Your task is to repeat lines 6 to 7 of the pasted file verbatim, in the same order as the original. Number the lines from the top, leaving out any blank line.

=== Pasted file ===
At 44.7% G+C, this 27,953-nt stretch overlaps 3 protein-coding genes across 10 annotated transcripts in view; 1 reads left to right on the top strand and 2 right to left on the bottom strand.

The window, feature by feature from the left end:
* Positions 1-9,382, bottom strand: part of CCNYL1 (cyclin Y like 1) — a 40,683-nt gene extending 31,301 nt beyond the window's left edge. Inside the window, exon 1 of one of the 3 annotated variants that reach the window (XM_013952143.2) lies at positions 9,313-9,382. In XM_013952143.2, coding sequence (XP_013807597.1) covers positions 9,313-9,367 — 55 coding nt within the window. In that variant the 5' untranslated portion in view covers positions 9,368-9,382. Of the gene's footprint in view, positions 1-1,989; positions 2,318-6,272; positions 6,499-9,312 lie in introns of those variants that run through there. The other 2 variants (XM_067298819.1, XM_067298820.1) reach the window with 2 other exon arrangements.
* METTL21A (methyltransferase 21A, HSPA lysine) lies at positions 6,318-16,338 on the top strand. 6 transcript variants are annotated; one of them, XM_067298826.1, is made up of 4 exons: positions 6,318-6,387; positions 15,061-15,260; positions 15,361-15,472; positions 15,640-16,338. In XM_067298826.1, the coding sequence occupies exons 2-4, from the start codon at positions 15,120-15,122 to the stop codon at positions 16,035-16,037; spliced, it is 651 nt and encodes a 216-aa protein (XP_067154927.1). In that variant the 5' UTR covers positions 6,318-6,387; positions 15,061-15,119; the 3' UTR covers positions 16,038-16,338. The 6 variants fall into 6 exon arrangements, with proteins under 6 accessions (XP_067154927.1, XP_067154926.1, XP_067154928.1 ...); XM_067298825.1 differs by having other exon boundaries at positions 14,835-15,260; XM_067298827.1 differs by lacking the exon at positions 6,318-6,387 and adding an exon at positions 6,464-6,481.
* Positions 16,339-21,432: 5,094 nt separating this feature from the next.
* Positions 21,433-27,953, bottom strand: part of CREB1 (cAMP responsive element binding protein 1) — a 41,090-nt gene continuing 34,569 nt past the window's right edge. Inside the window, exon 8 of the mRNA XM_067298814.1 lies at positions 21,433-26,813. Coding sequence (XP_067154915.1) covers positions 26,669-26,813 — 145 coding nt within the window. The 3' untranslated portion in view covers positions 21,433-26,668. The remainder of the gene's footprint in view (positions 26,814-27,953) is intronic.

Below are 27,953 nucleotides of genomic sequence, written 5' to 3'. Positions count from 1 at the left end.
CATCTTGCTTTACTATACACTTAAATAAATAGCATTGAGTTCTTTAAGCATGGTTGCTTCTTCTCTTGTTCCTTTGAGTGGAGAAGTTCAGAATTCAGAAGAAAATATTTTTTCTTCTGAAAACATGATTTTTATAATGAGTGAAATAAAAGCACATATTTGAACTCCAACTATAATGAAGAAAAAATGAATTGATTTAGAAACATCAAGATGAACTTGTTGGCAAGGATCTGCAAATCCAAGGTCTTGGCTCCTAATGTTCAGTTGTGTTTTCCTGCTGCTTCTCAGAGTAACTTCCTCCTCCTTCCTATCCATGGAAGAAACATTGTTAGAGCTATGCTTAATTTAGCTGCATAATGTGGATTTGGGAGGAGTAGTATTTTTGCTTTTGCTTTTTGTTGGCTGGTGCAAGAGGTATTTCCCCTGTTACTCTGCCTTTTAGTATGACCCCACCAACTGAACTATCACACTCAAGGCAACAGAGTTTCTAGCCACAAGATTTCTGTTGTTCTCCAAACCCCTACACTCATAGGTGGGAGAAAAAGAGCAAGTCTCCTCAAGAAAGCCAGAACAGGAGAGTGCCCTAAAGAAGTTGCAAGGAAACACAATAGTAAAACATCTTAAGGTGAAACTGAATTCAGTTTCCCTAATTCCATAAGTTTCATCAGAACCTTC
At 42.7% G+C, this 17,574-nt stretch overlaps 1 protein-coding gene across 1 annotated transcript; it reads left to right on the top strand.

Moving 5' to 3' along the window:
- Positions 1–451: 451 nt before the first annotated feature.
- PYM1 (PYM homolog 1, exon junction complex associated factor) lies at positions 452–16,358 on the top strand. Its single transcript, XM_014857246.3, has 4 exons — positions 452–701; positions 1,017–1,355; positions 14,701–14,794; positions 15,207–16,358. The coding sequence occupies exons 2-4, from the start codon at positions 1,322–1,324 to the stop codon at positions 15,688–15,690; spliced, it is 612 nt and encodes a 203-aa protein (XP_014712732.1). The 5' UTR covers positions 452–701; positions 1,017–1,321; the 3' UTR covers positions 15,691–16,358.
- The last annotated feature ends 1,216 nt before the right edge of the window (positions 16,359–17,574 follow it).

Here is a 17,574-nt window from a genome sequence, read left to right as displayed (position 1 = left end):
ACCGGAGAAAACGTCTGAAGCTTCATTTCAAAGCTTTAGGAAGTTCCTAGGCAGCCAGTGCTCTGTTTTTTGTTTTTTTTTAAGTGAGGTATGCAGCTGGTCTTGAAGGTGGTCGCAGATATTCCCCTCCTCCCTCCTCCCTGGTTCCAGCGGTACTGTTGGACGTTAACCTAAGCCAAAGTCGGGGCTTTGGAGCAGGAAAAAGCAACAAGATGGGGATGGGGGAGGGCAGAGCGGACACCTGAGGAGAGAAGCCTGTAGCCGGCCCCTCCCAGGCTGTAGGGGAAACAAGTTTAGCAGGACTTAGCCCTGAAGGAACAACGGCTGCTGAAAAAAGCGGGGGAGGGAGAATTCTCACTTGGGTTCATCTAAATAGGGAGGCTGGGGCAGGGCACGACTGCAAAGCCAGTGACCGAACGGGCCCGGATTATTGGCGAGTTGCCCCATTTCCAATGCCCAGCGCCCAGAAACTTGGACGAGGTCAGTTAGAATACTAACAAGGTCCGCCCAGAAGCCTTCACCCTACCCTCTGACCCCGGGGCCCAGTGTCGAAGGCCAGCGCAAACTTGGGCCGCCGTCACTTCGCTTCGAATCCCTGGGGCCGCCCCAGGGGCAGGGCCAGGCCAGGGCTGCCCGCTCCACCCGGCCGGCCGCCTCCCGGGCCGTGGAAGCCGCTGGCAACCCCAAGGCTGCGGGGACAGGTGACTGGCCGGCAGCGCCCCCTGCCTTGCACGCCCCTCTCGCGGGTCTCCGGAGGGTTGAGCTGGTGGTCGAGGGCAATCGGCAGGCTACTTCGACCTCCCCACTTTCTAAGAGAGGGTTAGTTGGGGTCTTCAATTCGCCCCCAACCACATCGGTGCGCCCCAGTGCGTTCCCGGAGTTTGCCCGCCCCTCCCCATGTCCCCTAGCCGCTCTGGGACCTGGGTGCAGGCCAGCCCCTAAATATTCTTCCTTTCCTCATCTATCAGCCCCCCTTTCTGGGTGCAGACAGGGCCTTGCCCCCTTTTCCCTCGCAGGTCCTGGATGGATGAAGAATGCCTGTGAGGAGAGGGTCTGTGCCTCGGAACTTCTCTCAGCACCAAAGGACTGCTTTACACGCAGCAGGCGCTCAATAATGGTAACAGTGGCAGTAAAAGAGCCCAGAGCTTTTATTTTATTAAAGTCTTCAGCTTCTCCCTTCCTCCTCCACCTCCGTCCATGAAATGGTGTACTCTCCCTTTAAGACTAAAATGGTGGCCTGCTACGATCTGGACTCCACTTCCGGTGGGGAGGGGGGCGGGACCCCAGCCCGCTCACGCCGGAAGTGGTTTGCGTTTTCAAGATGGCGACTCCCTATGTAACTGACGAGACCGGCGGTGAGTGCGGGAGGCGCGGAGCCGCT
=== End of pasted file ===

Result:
* Positions 21,433-27,953, bottom strand: part of CREB1 (cAMP responsive element binding protein 1) — a 41,090-nt gene continuing 34,569 nt past the window's right edge. Inside the window, exon 8 of the mRNA XM_067298814.1 lies at positions 21,433-26,813. Coding sequence (XP_067154915.1) covers positions 26,669-26,813 — 145 coding nt within the window. The 3' untranslated portion in view covers positions 21,433-26,668. The remainder of the gene's footprint in view (positions 26,814-27,953) is intronic.

Below are 27,953 nucleotides of genomic sequence, written 5' to 3'. Positions count from 1 at the left end.